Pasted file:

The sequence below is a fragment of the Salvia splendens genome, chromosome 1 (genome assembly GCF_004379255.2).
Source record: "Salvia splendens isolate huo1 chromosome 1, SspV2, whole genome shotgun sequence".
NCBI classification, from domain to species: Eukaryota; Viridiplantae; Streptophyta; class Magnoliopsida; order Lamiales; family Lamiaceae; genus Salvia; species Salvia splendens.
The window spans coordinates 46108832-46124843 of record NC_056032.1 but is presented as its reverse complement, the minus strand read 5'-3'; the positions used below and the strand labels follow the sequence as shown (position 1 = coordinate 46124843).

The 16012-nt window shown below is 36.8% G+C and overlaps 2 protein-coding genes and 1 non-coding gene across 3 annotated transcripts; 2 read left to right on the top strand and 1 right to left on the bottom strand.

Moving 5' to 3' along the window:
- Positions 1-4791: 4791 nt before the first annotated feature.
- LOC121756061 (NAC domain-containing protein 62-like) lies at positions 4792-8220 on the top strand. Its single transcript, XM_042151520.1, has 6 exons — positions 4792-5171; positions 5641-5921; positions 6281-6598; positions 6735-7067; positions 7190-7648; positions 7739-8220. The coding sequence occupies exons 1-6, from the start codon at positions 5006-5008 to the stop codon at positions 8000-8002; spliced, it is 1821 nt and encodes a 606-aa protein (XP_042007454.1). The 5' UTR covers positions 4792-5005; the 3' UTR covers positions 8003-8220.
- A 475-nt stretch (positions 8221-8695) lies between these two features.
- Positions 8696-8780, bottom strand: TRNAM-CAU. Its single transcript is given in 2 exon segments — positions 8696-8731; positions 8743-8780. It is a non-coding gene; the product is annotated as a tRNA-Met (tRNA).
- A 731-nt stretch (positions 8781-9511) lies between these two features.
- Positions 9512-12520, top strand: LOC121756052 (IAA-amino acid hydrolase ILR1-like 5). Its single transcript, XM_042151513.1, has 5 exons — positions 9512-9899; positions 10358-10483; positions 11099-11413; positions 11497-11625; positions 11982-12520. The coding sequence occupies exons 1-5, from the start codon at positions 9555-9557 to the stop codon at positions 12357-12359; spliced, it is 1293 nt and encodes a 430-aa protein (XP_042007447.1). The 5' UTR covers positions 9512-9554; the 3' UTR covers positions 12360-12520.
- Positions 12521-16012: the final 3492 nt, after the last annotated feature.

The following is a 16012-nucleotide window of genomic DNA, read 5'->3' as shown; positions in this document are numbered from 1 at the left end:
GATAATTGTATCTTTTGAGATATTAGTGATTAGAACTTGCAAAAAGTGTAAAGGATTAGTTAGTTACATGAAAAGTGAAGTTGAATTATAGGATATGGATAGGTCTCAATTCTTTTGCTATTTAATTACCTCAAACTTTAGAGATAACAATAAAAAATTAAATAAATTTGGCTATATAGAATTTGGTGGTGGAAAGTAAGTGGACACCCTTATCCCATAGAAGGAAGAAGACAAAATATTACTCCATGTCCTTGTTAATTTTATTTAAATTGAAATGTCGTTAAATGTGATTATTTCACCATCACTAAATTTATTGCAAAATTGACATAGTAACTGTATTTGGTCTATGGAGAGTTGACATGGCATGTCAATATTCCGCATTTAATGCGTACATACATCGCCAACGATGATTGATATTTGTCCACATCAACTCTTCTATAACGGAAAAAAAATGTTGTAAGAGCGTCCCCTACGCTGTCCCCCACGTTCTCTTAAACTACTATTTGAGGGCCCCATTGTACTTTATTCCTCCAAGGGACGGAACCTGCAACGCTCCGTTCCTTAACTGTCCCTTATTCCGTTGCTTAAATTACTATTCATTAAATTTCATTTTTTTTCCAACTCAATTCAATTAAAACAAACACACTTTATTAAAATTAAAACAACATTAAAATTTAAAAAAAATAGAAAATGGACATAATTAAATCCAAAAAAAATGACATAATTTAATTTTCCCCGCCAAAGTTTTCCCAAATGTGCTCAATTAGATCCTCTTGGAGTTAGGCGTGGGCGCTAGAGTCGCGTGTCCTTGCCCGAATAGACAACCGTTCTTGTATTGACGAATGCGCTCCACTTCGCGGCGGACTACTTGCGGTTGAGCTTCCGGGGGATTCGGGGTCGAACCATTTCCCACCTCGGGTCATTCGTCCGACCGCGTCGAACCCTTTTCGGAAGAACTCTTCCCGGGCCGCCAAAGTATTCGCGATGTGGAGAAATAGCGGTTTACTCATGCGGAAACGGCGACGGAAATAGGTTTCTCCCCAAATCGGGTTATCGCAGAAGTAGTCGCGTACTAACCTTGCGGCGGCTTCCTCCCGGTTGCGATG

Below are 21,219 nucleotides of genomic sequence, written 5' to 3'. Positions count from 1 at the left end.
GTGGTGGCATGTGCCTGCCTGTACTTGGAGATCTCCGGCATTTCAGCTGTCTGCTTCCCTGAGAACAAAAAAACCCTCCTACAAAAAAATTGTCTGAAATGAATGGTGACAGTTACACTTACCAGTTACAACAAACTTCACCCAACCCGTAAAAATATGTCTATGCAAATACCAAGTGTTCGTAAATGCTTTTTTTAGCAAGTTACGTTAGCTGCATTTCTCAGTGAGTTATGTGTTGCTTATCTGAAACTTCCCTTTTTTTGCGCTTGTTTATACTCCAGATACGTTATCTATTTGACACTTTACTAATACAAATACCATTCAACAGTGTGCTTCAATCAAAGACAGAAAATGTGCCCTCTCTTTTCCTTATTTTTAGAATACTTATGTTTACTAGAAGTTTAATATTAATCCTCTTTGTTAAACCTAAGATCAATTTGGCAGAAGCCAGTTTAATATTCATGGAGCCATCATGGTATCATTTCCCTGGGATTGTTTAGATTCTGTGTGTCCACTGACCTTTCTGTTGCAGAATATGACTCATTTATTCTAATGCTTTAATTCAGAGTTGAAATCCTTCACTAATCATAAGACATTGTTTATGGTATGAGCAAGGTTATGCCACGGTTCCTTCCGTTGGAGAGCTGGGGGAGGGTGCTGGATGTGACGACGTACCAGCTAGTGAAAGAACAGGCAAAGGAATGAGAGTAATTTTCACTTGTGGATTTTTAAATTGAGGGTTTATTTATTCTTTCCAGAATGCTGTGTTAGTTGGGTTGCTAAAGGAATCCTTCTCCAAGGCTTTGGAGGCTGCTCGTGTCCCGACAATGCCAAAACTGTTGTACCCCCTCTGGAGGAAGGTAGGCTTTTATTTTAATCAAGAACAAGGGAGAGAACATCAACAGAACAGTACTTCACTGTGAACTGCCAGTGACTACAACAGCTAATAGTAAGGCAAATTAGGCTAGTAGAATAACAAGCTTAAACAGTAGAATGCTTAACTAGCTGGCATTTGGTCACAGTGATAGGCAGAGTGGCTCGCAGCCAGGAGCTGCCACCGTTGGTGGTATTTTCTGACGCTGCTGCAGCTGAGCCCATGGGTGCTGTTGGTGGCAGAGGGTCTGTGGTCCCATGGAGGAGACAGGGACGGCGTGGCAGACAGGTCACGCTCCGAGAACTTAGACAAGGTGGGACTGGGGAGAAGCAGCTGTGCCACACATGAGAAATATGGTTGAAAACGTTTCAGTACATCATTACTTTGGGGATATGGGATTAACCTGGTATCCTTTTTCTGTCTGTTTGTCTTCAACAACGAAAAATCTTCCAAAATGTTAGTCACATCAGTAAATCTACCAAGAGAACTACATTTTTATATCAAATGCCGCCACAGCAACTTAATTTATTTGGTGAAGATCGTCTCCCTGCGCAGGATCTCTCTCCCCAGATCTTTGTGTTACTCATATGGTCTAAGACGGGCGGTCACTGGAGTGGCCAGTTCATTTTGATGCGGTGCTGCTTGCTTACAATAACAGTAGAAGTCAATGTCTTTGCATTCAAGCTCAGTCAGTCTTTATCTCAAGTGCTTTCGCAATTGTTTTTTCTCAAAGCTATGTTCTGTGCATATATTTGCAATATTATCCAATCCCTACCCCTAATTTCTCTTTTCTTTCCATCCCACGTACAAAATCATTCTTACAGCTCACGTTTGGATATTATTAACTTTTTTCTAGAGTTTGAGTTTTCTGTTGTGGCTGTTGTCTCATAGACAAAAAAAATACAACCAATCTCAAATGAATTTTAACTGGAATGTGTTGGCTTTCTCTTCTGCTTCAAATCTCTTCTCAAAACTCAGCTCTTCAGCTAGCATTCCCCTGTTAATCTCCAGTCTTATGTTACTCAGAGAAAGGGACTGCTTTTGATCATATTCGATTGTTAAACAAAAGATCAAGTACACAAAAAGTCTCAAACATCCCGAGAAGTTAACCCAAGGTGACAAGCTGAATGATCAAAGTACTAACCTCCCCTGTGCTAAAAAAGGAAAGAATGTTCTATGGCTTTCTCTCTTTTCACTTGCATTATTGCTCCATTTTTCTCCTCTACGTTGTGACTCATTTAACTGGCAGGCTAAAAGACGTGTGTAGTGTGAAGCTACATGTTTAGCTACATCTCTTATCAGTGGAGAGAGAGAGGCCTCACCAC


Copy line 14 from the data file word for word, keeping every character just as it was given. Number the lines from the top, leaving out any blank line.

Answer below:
The following is a 16012-nucleotide window of genomic DNA, read 5'->3' as shown; positions in this document are numbered from 1 at the left end: